Speaking at TEDxSalem 2014 was a unique challenge. I’ve given dozens of presentations in my career, from small events to large speeches with hundreds in the audience. I’ve overcome small hurdles, such as a microphone failing just minutes into a speech, and larger problems: I once lost my voice entirely, just two days before an important keynote address (I did give the speech, with a raspy voice.) Preparing my TED Talk was ambitious in new and different ways.
I call myself a “Jazz Speaker.” I prepare each presentation with a theme and a list of items I want to cover, but every speech is unique and I improvise within the theme. Most presentations are about an hour long, which gives me plenty of time to read the audience and adjust my flow. For TEDxSalem all the jazz would have to come from my bass, as I was given a strict time limit and that left no room for improvisation.
I spent months writing and preparing my presentation, with support and suggestions from friends and colleagues. A number of them even sat through rehearsals and watched me read the script off a music stand. My friends Victor Wooten and Krystal Peterson offered feedback on my sketches when they rolled through town on tour, and my dear friend Mark Simon did a fantastic job creating the PowerPoint visuals based on those sketches.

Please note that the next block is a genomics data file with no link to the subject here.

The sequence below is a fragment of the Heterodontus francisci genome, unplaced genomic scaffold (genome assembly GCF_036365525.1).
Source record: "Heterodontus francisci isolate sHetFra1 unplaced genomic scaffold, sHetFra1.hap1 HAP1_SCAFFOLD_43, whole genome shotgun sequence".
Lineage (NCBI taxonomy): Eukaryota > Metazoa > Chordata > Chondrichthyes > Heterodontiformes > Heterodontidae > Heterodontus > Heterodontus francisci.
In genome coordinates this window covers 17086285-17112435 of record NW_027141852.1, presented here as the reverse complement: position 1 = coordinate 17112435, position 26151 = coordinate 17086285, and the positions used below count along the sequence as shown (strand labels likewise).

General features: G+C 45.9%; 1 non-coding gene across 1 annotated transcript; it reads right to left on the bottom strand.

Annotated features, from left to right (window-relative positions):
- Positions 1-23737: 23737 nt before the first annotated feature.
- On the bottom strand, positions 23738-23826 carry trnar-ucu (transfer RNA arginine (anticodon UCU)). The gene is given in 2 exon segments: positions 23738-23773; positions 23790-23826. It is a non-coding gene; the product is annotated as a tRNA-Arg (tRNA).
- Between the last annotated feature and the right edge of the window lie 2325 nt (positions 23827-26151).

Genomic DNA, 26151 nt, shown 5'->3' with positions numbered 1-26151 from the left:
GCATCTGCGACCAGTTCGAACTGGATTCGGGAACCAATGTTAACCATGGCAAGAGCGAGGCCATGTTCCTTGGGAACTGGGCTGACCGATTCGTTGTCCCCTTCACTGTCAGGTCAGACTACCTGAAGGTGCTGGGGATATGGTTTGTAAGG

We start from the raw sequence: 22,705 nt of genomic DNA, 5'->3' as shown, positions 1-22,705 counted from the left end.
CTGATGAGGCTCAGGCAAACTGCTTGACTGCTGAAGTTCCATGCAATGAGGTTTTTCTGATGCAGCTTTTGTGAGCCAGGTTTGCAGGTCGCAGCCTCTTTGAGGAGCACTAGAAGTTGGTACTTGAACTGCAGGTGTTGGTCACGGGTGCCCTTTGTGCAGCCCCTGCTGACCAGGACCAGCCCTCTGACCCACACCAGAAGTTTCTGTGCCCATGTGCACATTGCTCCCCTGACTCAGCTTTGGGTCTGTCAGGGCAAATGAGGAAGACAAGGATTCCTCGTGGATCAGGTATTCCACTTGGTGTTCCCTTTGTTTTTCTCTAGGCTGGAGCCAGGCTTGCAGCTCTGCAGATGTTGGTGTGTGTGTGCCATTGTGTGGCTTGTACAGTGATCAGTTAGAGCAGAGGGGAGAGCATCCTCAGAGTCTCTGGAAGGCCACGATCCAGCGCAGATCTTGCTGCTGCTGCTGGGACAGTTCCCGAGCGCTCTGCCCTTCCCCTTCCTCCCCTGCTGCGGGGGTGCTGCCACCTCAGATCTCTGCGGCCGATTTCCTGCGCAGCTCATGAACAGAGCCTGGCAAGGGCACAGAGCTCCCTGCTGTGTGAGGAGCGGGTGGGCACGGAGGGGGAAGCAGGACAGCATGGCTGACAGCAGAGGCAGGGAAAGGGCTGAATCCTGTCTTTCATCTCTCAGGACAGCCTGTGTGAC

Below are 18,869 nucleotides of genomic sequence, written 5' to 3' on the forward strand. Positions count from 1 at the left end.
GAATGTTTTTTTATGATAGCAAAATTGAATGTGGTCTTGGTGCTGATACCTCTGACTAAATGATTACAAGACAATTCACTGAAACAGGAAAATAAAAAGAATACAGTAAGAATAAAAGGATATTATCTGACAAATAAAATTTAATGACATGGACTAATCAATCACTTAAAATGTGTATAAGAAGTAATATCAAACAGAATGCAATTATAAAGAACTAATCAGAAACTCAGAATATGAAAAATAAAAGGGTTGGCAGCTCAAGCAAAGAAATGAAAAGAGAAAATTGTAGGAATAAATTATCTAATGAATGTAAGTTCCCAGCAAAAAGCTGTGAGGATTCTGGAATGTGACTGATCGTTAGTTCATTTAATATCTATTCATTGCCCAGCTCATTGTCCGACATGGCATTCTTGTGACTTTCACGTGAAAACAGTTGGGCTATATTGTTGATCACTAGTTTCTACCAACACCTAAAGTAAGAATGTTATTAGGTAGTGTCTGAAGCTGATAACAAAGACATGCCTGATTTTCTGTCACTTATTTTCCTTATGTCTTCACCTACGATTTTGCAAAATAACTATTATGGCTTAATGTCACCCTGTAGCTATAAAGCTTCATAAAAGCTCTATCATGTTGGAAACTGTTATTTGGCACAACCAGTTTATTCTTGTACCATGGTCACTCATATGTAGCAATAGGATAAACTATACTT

To prepare, I read through the full script at least once a day for well over a month. I rehearsed it in the car, in the shower, and I could hear every note in my sleep. It was a lot of work and there was some anxiety in the hours before the presentation but I think it came out as I intended and I am pleased with the result.
I enjoyed the experience, and the organizers, volunteers, and presenters at TEDxSalem were wonderful. I’m working on some new material for 2015, but it will be nice to go back to my “jazz” approach without having to watch the clock!
Comments and Suggestions
It is truly not an exaggeration to say that the audience was WOWED! Your ending charge to us in the audience are words for everyone to embrace. "My hope is that when you leave here today, you’ll take a moment to look at the people around you and recognize that while we all share the same experience, everyone has a unique perspective and you can’t always see it from the outside. We have a lot of work to do in supporting those who are different and see world differently . The first step is to recognize the differences between their view and ours .The next step is to respect those differences. We can all take those first two steps when we leave here today._-Jonathan Chase.
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